Few people like being swept up in a legal dispute. Whether it's a small disagreement or a bitter financial feud, once the courts are involved everything becomes a slow, stressful and potentially expensive mess. That's why the UK's Civil Justice Council (CJC) is proposing a new online system that would deal specifically with "low value" cases. The idea being that most of these smaller disputes could be automated or handled with minimal supervision from legal experts, making the process cheaper, faster and more convenient.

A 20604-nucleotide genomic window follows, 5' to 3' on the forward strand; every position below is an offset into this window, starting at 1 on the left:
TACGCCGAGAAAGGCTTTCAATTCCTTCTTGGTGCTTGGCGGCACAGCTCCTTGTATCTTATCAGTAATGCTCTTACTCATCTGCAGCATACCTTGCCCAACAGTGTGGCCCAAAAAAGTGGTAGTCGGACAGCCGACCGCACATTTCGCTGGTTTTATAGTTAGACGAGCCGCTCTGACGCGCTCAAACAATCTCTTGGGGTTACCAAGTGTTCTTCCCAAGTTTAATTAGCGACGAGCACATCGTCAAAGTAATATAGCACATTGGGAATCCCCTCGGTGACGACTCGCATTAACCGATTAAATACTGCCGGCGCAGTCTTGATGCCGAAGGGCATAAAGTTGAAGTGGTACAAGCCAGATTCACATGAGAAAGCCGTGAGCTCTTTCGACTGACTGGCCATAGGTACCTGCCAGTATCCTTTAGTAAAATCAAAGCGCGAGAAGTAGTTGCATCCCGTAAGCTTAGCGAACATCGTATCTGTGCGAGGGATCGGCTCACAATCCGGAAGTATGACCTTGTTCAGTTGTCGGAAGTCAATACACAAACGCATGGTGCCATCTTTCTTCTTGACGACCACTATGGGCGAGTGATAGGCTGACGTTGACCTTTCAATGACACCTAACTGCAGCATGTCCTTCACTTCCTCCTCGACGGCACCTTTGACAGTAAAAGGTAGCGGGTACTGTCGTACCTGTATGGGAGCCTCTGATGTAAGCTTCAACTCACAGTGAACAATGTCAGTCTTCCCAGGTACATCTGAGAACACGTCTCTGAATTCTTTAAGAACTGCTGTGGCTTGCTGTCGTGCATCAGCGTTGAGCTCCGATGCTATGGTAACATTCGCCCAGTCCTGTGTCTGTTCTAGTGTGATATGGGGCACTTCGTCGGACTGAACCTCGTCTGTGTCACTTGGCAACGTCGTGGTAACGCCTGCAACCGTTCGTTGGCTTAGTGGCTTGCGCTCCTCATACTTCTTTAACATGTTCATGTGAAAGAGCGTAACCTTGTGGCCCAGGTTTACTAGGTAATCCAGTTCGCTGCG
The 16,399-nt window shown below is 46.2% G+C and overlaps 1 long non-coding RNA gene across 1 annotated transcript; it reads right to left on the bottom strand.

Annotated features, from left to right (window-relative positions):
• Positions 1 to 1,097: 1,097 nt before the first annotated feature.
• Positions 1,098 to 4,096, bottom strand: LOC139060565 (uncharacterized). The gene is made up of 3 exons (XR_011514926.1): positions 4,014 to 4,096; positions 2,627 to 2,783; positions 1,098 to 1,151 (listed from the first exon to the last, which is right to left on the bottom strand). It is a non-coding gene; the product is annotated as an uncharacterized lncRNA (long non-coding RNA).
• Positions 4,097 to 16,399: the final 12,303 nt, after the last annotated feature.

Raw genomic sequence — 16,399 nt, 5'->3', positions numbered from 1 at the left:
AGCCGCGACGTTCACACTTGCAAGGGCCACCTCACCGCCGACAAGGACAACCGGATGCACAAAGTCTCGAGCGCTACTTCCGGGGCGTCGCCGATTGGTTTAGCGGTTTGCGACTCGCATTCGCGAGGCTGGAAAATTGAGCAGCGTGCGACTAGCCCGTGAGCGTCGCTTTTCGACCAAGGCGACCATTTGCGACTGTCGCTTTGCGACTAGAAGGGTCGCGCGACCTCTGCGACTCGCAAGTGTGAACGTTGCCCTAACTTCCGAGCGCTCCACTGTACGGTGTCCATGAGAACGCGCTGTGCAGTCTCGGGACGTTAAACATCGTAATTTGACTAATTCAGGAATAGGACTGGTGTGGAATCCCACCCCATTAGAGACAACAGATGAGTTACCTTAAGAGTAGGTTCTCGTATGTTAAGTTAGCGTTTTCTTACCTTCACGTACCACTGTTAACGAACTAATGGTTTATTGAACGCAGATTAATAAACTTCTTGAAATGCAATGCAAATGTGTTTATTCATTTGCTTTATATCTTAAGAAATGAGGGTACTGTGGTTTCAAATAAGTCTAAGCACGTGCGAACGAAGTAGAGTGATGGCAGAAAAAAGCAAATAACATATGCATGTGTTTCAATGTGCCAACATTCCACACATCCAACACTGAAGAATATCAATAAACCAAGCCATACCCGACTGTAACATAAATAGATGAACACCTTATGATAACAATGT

Under a proposed HM Online Court (HMOC), a three-tier service would be offered. The first would be a basic evaluation, giving users the chance to explain their problem and understand their legal rights; the second would offer online negotiation with qualified "facilitators," where both sides could attempt to reach an agreement without entering a courtroom; the final tier would bring a judge into the mix, who could then decide or review the case based on documents submitted online. In particular, the CJC highlighted eBay's approach to online disputes as a model the UK legal system should learn from. Of course, the report doesn't guarantee that such a service will ever be implemented, but hopefully it'll remind the UK government that its current justice system could use a major revamp.
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